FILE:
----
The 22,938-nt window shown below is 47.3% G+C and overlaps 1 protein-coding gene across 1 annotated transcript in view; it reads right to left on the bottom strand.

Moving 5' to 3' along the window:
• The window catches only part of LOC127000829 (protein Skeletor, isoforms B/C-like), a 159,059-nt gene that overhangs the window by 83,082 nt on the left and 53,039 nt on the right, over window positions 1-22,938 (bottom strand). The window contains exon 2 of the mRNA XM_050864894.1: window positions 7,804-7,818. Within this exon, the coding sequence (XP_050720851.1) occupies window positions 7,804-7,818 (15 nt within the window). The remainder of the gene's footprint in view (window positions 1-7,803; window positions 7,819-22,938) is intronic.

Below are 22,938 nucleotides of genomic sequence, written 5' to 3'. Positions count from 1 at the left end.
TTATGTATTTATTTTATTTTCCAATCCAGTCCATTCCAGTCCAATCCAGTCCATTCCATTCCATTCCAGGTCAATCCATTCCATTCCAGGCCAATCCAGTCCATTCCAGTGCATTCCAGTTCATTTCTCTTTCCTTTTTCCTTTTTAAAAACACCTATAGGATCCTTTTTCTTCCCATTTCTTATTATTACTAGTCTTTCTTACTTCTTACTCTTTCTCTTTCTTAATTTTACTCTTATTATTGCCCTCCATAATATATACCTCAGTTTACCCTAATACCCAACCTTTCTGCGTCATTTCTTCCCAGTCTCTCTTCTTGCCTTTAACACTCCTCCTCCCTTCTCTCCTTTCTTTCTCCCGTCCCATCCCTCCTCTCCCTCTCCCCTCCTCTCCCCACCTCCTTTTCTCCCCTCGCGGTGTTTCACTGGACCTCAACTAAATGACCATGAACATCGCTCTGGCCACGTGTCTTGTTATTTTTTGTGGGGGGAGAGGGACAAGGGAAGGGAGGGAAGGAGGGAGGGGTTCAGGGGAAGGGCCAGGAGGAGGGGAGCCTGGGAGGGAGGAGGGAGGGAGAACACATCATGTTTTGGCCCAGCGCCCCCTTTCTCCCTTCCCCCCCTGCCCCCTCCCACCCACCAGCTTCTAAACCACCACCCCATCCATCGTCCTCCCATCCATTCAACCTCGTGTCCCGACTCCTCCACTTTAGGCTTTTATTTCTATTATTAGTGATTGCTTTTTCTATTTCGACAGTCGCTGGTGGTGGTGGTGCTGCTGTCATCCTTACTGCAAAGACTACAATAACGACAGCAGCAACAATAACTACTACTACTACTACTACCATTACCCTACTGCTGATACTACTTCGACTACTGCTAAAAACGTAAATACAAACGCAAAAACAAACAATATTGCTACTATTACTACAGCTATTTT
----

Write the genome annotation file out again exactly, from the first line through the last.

The 22,938-nt window shown below is 47.3% G+C and overlaps 1 protein-coding gene across 1 annotated transcript in view; it reads right to left on the bottom strand.

Moving 5' to 3' along the window:
• The window catches only part of LOC127000829 (protein Skeletor, isoforms B/C-like), a 159,059-nt gene that overhangs the window by 83,082 nt on the left and 53,039 nt on the right, over window positions 1-22,938 (bottom strand). The window contains exon 2 of the mRNA XM_050864894.1: window positions 7,804-7,818. Within this exon, the coding sequence (XP_050720851.1) occupies window positions 7,804-7,818 (15 nt within the window). The remainder of the gene's footprint in view (window positions 1-7,803; window positions 7,819-22,938) is intronic.

Below are 22,938 nucleotides of genomic sequence, written 5' to 3'. Positions count from 1 at the left end.
TTATGTATTTATTTTATTTTCCAATCCAGTCCATTCCAGTCCAATCCAGTCCATTCCATTCCATTCCAGGTCAATCCATTCCATTCCAGGCCAATCCAGTCCATTCCAGTGCATTCCAGTTCATTTCTCTTTCCTTTTTCCTTTTTAAAAACACCTATAGGATCCTTTTTCTTCCCATTTCTTATTATTACTAGTCTTTCTTACTTCTTACTCTTTCTCTTTCTTAATTTTACTCTTATTATTGCCCTCCATAATATATACCTCAGTTTACCCTAATACCCAACCTTTCTGCGTCATTTCTTCCCAGTCTCTCTTCTTGCCTTTAACACTCCTCCTCCCTTCTCTCCTTTCTTTCTCCCGTCCCATCCCTCCTCTCCCTCTCCCCTCCTCTCCCCACCTCCTTTTCTCCCCTCGCGGTGTTTCACTGGACCTCAACTAAATGACCATGAACATCGCTCTGGCCACGTGTCTTGTTATTTTTTGTGGGGGGAGAGGGACAAGGGAAGGGAGGGAAGGAGGGAGGGGTTCAGGGGAAGGGCCAGGAGGAGGGGAGCCTGGGAGGGAGGAGGGAGGGAGAACACATCATGTTTTGGCCCAGCGCCCCCTTTCTCCCTTCCCCCCCTGCCCCCTCCCACCCACCAGCTTCTAAACCACCACCCCATCCATCGTCCTCCCATCCATTCAACCTCGTGTCCCGACTCCTCCACTTTAGGCTTTTATTTCTATTATTAGTGATTGCTTTTTCTATTTCGACAGTCGCTGGTGGTGGTGGTGCTGCTGTCATCCTTACTGCAAAGACTACAATAACGACAGCAGCAACAATAACTACTACTACTACTACTACCATTACCCTACTGCTGATACTACTTCGACTACTGCTAAAAACGTAAATACAAACGCAAAAACAAACAATATTGCTACTATTACTACAGCTATTTT